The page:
This is the subhead for the blog post

In order to track the success of any campaign, pixels must be added to the website, especially the conversion pages. Since this implementation is so important, it is necessary to conduct a pixel audit to make sure the tags are firing properly before any placements go live.

A pixel audit used to be up to the developers, but with so many other dev-related projects pushing the priority of this task, it’s time to take the reins and learn how to quickly QA your tracking ads in just a few simple steps:

  1. Gather the pixels you are expecting to see on the page and match them up to the expected urls. This process should be pretty straightforward with general pages but could get a little tricky with conversion pages, so it’s always best to ask for a conversion test code as part of the implementation process if your conversion pixel is behind a paywall.
  2. Navigate to the page. If this is a basic page, you can just go to the url. If you are testing a conversion page, be sure to first click on one of your ads so that you are cookied. This will ensure that the conversion is associated to your campaign and you can see the test conversion in your reporting.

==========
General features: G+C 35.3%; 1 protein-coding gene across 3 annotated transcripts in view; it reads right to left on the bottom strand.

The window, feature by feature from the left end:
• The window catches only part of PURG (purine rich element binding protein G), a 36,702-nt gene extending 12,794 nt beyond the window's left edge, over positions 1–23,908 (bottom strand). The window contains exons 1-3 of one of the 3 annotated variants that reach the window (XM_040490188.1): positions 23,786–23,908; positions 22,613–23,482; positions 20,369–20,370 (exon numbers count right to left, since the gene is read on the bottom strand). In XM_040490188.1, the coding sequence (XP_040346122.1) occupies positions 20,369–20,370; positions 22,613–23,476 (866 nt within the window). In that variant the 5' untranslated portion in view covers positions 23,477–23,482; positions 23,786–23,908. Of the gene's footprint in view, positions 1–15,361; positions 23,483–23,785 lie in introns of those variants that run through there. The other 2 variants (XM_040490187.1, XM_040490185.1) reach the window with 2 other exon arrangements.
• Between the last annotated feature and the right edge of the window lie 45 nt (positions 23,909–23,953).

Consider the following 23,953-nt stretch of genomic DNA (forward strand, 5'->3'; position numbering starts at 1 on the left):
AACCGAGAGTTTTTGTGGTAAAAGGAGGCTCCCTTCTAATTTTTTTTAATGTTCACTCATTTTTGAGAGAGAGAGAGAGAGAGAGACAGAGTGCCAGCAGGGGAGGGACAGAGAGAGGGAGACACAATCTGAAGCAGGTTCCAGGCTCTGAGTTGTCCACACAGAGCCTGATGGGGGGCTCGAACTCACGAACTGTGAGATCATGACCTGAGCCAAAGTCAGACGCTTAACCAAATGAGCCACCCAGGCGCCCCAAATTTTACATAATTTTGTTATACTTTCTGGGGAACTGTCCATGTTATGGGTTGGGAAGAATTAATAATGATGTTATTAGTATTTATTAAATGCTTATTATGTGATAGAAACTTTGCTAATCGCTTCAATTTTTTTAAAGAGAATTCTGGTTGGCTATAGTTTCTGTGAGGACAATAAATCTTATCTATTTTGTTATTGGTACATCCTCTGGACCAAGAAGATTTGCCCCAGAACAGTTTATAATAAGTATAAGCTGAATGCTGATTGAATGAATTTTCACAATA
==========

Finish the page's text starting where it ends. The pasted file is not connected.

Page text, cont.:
3. Inspect the pixel load with one of the following:
  • Ghostery: From my experience, this is the easiest method to read the data easily and quickly. First, click on the icon after the all of the pixels load to expand a list where you can search for the vendor name, and then drill down into the tracking tags:

Find your pixel ID and any other unique values and match them up to the tracking pixels on your list.

  • Dev Tools: Each browser has a feature for developers where you can inspect the pages:
    • On Chrome: Right-click anywhere on the page and select “Inspect” OR Open the menu -> More Tools -> Developer Tools – Network Tab
    • On Firefox: Right-click anywhere on the page and select “Inspect Element” OR open the menu -> Developer -> Network

If all of the expected pixels are firing on your pages, you’re good to go! If not, I suggest that you share the pixels document with your client along with an explanation about how you QA’d the page and with any associated screenshots.

Boom. With a few new skills under your belt, you can troubleshoot and move things along with no developer needed.